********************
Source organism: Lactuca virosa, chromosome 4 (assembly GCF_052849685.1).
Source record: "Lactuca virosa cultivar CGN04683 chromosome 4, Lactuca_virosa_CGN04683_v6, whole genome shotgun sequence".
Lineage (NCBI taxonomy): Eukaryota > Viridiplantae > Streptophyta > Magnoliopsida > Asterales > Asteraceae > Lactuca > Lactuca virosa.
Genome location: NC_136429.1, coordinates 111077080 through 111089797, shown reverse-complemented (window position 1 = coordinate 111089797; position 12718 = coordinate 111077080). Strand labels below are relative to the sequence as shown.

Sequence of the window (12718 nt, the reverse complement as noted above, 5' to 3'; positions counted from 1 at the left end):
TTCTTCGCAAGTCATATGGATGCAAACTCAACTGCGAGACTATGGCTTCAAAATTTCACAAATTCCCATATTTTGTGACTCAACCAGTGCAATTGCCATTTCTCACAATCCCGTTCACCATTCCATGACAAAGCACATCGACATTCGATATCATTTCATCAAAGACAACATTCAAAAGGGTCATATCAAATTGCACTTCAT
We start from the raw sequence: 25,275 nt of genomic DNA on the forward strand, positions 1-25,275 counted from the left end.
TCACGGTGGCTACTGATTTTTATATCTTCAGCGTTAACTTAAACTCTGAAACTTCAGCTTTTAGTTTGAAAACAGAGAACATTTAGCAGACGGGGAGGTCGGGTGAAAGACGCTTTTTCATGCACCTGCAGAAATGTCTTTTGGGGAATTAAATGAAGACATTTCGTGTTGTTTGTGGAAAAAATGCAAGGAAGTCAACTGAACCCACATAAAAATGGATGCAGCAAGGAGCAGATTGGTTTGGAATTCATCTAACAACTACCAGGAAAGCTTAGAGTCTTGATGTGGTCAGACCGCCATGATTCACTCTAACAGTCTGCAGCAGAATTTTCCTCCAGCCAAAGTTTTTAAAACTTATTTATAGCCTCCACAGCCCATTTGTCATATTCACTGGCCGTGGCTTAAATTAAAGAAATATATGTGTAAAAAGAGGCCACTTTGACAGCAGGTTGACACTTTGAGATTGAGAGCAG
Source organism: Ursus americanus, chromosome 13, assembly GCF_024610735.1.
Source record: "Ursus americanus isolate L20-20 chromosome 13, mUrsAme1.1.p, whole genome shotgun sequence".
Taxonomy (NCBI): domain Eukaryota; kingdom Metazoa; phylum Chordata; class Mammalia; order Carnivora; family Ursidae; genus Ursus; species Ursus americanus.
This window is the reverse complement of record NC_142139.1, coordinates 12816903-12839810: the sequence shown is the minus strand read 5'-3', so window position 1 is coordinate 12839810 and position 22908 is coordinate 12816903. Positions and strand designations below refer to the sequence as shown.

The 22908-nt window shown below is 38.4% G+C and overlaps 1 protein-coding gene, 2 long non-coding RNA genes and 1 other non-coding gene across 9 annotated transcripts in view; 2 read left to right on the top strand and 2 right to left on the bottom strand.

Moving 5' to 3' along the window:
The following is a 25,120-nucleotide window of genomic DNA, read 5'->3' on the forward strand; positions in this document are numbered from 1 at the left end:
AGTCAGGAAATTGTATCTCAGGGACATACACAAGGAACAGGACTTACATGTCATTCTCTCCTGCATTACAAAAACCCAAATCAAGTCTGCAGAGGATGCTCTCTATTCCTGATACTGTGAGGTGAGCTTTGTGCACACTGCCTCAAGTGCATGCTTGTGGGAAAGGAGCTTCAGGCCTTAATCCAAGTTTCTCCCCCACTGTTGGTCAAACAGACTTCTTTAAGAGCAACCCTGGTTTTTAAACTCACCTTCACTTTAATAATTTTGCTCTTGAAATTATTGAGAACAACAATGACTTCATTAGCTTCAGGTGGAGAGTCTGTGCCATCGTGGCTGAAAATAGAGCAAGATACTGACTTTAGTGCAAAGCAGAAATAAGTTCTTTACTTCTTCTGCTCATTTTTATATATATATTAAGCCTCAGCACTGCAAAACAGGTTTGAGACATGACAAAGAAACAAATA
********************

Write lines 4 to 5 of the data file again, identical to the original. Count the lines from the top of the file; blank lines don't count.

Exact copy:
Genome location: NC_136429.1, coordinates 111077080 through 111089797, shown reverse-complemented (window position 1 = coordinate 111089797; position 12718 = coordinate 111077080). Strand labels below are relative to the sequence as shown.

Sequence of the window (12718 nt, the reverse complement as noted above, 5' to 3'; positions counted from 1 at the left end):